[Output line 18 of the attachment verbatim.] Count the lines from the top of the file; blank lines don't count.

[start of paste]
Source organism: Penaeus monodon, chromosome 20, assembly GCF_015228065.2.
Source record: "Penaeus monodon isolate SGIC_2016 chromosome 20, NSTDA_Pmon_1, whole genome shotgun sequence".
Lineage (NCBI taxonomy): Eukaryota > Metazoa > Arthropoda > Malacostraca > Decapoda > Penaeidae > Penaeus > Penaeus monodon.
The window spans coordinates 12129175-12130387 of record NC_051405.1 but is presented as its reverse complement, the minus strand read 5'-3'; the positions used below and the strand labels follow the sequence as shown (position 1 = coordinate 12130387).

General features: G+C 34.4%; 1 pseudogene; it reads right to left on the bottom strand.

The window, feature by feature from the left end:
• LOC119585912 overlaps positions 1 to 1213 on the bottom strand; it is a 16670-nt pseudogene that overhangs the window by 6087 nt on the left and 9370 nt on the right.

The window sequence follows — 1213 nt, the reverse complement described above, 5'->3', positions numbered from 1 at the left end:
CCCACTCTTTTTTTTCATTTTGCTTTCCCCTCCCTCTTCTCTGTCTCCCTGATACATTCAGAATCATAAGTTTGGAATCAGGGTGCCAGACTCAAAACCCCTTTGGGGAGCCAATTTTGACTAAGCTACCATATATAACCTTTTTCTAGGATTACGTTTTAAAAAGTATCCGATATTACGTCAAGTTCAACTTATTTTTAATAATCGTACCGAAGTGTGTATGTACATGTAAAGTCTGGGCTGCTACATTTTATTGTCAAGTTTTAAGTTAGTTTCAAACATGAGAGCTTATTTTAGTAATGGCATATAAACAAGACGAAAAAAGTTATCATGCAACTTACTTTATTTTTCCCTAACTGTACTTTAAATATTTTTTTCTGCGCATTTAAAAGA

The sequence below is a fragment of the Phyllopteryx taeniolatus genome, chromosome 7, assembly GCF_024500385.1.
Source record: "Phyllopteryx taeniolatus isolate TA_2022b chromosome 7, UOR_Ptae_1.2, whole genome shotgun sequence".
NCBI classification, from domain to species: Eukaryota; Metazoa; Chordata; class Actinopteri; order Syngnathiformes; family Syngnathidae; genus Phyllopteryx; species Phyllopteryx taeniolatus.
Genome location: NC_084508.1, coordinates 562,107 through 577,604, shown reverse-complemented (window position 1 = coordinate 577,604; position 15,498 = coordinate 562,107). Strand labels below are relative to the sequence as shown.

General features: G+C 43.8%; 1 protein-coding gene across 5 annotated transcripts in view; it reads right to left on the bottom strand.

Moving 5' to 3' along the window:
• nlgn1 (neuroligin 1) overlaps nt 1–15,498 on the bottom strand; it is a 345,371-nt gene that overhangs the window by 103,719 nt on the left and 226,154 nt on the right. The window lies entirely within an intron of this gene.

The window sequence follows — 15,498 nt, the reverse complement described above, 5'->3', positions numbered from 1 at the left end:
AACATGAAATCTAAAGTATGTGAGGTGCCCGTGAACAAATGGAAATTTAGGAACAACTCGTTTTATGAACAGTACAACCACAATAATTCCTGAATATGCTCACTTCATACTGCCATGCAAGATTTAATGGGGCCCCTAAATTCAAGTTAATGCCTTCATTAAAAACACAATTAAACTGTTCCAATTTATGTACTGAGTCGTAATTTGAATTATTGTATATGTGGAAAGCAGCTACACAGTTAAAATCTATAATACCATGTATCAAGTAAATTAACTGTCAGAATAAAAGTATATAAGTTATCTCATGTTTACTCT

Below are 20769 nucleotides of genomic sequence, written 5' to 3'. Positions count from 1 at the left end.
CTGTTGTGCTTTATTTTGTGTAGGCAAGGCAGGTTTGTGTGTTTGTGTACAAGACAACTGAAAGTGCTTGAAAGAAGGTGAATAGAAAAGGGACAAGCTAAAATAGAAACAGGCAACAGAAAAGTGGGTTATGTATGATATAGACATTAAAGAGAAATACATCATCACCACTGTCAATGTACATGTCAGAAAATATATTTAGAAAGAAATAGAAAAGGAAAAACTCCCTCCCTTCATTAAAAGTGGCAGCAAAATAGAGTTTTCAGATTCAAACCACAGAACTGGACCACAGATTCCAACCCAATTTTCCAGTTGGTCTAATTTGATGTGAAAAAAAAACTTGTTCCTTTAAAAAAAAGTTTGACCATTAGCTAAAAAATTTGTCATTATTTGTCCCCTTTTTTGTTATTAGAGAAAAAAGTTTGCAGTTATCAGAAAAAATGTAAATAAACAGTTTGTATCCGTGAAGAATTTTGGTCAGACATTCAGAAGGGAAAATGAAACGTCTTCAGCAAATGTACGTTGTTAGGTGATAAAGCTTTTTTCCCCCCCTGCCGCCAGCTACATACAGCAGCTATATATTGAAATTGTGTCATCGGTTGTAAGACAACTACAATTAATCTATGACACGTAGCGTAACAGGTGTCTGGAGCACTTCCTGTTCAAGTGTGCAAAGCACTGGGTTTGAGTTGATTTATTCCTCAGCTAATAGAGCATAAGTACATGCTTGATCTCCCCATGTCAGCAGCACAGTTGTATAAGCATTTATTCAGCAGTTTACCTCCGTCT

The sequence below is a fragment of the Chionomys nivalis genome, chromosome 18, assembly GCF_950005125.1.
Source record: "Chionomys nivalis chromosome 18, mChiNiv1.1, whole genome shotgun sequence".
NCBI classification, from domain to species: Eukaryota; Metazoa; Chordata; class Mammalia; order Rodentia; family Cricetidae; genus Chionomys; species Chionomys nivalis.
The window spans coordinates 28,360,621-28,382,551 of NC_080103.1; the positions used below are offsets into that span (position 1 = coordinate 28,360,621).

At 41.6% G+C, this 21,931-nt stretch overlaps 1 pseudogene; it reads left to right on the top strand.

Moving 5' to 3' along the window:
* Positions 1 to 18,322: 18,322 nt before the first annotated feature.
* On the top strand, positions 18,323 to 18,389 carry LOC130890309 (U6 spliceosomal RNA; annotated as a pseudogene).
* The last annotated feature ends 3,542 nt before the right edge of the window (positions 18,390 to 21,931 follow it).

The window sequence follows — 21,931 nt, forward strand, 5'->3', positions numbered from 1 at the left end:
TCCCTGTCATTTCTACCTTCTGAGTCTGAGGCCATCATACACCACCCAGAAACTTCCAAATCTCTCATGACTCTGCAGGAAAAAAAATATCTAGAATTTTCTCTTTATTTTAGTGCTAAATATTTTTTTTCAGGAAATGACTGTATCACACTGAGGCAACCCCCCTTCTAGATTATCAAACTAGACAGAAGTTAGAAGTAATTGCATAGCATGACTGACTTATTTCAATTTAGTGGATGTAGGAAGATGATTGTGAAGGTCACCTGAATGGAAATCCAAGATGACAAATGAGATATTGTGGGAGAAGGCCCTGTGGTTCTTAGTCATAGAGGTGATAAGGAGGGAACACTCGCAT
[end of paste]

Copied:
AACATGAAATCTAAAGTATGTGAGGTGCCCGTGAACAAATGGAAATTTAGGAACAACTCGTTTTATGAACAGTACAACCACAATAATTCCTGAATATGCTCACTTCATACTGCCATGCAAGATTTAATGGGGCCCCTAAATTCAAGTTAATGCCTTCATTAAAAACACAATTAAACTGTTCCAATTTATGTACTGAGTCGTAATTTGAATTATTGTATATGTGGAAAGCAGCTACACAGTTAAAATCTATAATACCATGTATCAAGTAAATTAACTGTCAGAATAAAAGTATATAAGTTATCTCATGTTTACTCT